Serializing/Deserializing Dictionaries with Tuple as Key

Sometimes you run into things that might look trivial but it just do not work as expected. One such example is when you attempt to serialize/Deserialize a Dictionary with Tuples as the key. For example

var dictionary = new Dictionary<(string, string), int>
[("firstName1", "lastName1")] = 5,
[("firstName2", "lastName2")] = 5

var json = JsonConvert.SerializeObject(dictionary);
var result = JsonConvert.DeserializeObject<Dictionary<(string, string), string>>(json);

The above code would trow an JsonSerializationException when deserializing. But the good part is, the exception tells you exactly what needs to be done. You need to use an TypeConverter here.

Let’s define our required TypeConverter

public class TupleConverter<T1, T2> : TypeConverter
public override bool CanConvertFrom(ITypeDescriptorContext context, Type sourceType)
return sourceType == typeof(string) || base.CanConvertFrom(context, sourceType);

public override object ConvertFrom(ITypeDescriptorContext context, CultureInfo culture, object value)
var elements = Convert.ToString(value).Trim('(').Trim(')').Split(new[] { ',' }, StringSplitOptions.RemoveEmptyEntries);
return (elements.First(), elements.Last());

And now, you can alter the above code as

TypeDescriptor.AddAttributes(typeof((string, string)), new TypeConverterAttribute(typeof(TupleConverter<string, string>)));
var json = JsonConvert.SerializeObject(dictionary);
var result = JsonConvert.DeserializeObject<Dictionary<(string, string), string>>(json);

With the magic portion of TypeConverter in place, your code would now work fine. Happy Coding.

Quick Intro to Protobuf

Protobuf-net is a .net adaption of Google’s Protocol Buffers and is generally considered to be a really fast serialization/deserialization library.  The target serializable classes are decorated with mainly 3 attributes.

The target class is decorated with the ProtoContract attributes, indicating that the class can be serialized.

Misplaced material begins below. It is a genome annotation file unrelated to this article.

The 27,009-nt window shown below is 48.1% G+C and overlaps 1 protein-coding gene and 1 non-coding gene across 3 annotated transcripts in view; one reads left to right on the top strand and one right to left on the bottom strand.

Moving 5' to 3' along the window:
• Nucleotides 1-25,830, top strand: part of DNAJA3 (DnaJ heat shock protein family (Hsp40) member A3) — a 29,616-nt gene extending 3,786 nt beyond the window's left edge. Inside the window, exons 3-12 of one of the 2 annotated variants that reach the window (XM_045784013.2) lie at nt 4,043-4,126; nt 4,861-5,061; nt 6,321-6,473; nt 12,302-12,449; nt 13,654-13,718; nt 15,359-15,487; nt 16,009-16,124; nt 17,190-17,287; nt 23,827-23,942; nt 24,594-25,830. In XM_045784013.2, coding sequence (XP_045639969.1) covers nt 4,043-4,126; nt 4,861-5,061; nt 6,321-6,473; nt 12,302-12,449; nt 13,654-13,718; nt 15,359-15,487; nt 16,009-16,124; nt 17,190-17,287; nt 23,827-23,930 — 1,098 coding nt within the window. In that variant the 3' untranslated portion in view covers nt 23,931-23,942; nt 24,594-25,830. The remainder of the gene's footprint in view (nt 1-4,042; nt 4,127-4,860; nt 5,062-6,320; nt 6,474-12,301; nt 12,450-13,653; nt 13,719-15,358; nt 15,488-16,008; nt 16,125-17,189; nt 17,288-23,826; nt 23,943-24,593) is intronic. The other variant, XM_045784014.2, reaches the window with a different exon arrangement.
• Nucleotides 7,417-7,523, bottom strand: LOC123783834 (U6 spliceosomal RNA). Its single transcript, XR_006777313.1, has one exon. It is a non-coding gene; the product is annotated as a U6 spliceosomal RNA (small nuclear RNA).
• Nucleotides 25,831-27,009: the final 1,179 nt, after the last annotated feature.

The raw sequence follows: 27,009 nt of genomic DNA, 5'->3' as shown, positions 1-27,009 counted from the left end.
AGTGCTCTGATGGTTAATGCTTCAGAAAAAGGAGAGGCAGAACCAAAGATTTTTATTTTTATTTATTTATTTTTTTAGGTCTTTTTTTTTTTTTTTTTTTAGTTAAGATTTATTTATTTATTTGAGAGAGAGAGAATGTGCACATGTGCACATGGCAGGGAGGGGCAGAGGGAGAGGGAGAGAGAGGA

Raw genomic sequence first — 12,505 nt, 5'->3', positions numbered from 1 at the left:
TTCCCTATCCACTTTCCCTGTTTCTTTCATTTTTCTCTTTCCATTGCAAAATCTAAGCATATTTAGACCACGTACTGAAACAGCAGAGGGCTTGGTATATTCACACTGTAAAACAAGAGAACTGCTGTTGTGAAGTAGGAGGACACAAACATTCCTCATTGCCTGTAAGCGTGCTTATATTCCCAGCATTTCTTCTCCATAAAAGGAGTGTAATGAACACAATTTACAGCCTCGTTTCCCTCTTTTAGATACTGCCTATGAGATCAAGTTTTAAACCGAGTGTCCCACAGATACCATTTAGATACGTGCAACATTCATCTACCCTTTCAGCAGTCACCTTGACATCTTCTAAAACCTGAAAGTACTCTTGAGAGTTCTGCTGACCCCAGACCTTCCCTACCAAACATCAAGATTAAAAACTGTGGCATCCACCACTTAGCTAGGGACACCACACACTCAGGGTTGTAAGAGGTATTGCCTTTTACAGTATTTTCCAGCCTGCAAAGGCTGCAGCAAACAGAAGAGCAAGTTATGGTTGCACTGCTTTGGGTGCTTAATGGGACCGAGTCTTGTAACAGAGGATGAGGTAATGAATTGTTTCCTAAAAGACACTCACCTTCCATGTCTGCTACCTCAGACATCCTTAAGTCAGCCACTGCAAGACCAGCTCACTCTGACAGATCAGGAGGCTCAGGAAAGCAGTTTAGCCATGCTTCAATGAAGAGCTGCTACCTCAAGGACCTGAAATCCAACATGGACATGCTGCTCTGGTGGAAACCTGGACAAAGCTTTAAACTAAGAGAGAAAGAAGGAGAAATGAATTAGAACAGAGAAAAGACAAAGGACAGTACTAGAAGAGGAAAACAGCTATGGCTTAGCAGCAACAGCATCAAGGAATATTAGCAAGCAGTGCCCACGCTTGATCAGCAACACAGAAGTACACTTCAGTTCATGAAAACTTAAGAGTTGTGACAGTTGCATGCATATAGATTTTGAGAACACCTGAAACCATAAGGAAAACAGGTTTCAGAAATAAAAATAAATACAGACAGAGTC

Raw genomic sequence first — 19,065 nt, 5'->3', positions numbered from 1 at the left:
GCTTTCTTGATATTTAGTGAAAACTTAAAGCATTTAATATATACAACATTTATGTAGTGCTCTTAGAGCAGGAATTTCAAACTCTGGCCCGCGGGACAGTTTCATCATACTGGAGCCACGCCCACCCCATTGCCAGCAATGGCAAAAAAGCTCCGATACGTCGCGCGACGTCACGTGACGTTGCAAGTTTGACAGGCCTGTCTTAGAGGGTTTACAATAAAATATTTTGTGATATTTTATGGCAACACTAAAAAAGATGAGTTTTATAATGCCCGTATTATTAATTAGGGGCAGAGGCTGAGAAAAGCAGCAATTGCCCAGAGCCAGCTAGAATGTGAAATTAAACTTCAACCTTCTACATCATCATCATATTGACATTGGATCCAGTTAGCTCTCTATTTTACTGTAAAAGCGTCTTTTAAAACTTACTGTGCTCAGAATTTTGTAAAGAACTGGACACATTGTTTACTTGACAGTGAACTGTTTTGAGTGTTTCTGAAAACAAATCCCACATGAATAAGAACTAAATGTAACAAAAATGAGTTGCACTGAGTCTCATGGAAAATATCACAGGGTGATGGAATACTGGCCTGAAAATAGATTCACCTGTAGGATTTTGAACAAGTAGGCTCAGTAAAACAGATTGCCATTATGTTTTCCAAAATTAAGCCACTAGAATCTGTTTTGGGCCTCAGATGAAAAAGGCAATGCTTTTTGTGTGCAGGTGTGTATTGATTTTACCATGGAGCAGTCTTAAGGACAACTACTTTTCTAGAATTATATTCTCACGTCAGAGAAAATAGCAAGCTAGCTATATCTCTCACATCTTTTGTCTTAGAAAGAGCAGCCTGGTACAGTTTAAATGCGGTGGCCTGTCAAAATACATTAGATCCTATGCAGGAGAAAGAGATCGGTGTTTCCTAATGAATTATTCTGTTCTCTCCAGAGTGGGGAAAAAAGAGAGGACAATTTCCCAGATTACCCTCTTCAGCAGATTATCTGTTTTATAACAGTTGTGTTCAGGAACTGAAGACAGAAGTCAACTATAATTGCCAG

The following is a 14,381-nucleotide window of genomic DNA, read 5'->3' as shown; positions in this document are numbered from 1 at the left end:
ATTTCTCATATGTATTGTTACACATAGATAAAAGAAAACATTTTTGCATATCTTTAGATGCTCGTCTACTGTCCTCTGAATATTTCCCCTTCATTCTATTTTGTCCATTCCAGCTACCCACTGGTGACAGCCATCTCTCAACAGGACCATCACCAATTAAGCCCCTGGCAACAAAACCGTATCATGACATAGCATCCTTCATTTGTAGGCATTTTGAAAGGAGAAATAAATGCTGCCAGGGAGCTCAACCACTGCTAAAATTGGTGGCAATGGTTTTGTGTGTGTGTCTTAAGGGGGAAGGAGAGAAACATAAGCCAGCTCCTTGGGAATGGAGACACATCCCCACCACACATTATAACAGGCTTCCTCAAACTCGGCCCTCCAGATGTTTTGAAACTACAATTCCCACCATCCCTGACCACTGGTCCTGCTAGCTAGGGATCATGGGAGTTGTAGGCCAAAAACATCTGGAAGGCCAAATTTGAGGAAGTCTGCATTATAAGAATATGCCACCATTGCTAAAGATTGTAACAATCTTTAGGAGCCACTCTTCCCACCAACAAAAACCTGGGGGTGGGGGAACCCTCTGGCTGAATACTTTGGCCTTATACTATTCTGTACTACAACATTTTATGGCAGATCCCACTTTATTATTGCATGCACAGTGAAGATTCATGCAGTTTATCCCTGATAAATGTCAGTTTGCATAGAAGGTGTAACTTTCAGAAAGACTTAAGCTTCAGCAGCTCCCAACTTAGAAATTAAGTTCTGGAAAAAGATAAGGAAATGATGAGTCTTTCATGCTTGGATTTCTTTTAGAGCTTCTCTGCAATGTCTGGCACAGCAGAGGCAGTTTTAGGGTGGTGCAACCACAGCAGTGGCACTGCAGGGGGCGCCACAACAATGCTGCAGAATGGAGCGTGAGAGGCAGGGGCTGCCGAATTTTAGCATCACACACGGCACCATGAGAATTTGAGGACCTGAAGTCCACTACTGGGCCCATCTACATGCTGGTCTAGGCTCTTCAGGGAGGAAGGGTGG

The ProtoMember attribute indicates the field that will be serialized, while the number N denotes the order in which the property would be serialized. By default, the properties would be serialized in alphabetical order.

As the name suggests, the ProtoIgnore attributes is used to indicate the properties that needs to be ignored while serializing.

Let’s create the example class which we would be serializing.

public class Student
  public string Name { get; set; }

In order to serialize the class, you would be using the Static method Serialize.

var stOriginal = new Student() { Name = "jia" };
byte[] array;
using (var stream = new System.IO.MemoryStream())
   ProtoBuf.Serializer.Serialize(stream, stOriginal);
   array = stream.ToArray();

Similarly, the static method Deserialize can be used to deserialize the object back.

Student stDeserialized;
using (var stream = new System.IO.MemoryStream(array))
  stDeserialized = ProtoBuf.Serializer.Deserialize(stream);

Easy as that !! Happy Coding !!

Serialize Deserialize NameValueCollection

Don’t ask me why one cannot Serialize/Deserialize a NameValueCollection, but the workaround for the same is based on conversion to dictionary. I ended up writing extension methods to NameValueCollection for serializing and deserializing the collection.

public static string JSONSerialize(this NameValueCollection _nvc)
return JsonConvert.SerializeObject(_nvc.AllKeys.ToDictionary(k => k, k =>_nvc.GetValues(k)));
public static void JSONDeserialize(this NameValueCollection _nvc,string _serializedString)
var deserializedobject = JsonConvert.DeserializeObject<Dictionary<string, string[]>>(_serializedString);
foreach (var strCol in deserializedobject.Values)
foreach (var str in strCol)
_nvc.Add(deserializedobject.FirstOrDefault(x => x.Value.Contains(str)).Key, str);